When I embarked the Viking Legend this summer on a Danube tour from Budapest to Passau, I was looking forward to revisiting cultures and places I once called my home. Beyond phone and email, I was resolved not to make this a working vacation. The memories, the landscape, and the people seemed conducive to my resolve.
But—not for long. Through walking tours, lectures, and formal and informal presentations we learned from and about each other, and soon I was tempted to talk about the Library.
How do you engage people from different backgrounds, ages, and stages in life in issues that are close to your heart but not necessarily to theirs? How do you capture and sustain their interest in exploring the ways in which the Library can make a difference at a University that is already great? How do you convey that much is needed to enable the Library to make an even greater difference?
I let numbers tell my story as I pointed to the Library fact sheet on my iPad.
The University of Chicago Library is the 9th largest research library in North America; it provides 10.7 million volumes in print and electronic form, 48,252 linear feet of archives and manuscripts, and 107.6 TB of University electronic archives and research data. These figures impressed my new-found friends. But more impressive were numbers that convey the magnitude of services we offer: 333,630 volumes circulated to 14,414 unique individuals; 12,359 Scan & Deliver requests; 5.6 million successful responses to full-text article requests; 21,248 questions to reference librarians; 4,000+ attendees at training sessions.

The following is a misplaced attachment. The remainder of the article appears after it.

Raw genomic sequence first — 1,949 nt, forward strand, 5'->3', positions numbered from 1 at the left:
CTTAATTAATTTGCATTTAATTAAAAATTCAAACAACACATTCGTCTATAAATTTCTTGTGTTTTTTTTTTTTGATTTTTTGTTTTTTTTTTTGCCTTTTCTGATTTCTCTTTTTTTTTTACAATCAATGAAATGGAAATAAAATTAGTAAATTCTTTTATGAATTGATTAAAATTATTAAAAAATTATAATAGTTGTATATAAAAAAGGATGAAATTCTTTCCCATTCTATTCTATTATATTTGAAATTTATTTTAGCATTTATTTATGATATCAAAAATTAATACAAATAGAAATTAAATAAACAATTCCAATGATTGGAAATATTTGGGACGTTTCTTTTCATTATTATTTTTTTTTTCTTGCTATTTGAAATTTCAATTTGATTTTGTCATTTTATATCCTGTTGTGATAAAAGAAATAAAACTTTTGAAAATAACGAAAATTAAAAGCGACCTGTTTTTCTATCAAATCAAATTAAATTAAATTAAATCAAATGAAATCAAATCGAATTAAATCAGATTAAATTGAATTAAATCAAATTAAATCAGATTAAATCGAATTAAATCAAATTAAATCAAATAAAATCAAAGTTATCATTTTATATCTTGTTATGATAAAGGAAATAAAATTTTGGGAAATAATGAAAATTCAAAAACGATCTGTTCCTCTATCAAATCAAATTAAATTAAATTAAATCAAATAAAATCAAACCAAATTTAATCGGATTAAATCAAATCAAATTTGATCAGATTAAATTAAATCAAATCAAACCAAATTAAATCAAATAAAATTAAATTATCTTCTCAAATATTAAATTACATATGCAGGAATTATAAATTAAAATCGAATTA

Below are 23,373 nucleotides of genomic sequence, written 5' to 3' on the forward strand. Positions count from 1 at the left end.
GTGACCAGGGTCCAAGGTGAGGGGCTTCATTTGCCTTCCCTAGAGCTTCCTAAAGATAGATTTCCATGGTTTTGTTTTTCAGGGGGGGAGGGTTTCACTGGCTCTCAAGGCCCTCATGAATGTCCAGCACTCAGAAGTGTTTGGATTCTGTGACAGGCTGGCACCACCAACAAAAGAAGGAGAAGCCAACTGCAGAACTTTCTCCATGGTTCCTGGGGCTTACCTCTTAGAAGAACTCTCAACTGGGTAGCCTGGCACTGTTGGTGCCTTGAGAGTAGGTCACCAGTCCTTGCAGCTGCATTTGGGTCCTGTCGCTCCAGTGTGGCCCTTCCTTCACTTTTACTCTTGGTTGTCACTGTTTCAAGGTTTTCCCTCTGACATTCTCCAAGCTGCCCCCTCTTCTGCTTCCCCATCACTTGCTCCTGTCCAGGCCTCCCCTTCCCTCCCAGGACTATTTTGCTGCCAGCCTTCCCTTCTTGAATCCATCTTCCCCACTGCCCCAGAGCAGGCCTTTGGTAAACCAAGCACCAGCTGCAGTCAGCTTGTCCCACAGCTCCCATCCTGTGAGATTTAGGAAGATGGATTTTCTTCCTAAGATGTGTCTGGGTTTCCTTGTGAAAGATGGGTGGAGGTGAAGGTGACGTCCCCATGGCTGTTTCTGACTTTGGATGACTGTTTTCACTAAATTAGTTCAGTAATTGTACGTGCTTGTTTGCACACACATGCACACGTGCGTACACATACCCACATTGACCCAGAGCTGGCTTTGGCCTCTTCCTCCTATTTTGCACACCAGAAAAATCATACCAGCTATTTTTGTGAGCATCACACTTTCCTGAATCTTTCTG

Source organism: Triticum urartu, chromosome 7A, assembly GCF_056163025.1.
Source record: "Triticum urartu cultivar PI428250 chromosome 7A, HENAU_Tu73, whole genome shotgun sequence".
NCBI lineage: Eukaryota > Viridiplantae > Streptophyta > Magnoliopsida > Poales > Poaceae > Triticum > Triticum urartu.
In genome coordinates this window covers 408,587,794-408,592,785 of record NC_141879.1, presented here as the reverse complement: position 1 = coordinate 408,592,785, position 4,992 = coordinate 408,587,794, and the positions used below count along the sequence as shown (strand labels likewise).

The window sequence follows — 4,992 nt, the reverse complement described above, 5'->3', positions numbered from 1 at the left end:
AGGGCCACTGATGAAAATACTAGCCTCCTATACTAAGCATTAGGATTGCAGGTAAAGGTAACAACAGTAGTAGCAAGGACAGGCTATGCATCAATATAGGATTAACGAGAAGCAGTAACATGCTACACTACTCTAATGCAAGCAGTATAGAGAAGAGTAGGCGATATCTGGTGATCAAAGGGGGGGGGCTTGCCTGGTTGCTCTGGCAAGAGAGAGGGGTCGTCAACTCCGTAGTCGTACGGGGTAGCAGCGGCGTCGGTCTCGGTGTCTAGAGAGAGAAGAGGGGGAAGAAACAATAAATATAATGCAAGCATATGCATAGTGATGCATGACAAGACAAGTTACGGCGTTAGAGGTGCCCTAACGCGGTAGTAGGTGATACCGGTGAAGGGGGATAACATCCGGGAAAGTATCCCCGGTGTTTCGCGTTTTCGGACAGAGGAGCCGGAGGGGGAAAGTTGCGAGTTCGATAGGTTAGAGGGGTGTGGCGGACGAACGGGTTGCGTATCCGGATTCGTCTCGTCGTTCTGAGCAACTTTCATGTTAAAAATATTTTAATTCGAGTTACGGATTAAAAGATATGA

Our rich and distinctive collections reflect a history of generous budgets to support their strength, but we are falling behind in sustaining this strength with current budgets. The exponential growth of electronic resources raises the expectation and demand for more such resources at a time when traditional and electronic resources coexist and compete for limited budgets. Technology brings exciting changes for collections and services, and by not taking advantage of their full potential we are falling behind in serving our users. Teaching and training in the use of collections in an increasingly complex research environment presume staff time and expertise beyond what we can afford.
And I let pictures color my story: a breathtaking and awe-inspiring rendering of the Mansueto Library filled the screen; an underground storage capacity to accommodate collection growth of 3,500,000 printed volumes; a conservation laboratory for physical repair and a digitization laboratory to digitize collections for preservation and access; a soaring glass dome embracing the magnificent space to create the Joe and Rika Mansueto Library—a structure of programmatic and architectural vision of the future.
The spaces and programs of the Mansueto Library enable the expansion and easy retrieval of collections, their preservation for future generations of users, and their digitization for access around the world. Our services support the education of the brightest of students and attract and retain the greatest of faculty, but these services must be sustained and expanded to new initiatives, if we are to continue to excel.
And in the resounding applause there was recognition for what a great Library can do for an already great University.
Expanding opportunities within limited budgets will require that tough choices be made. We will make these choices informed by impact and guided by the principle that the more we invest in what matters, the greater the difference we can make.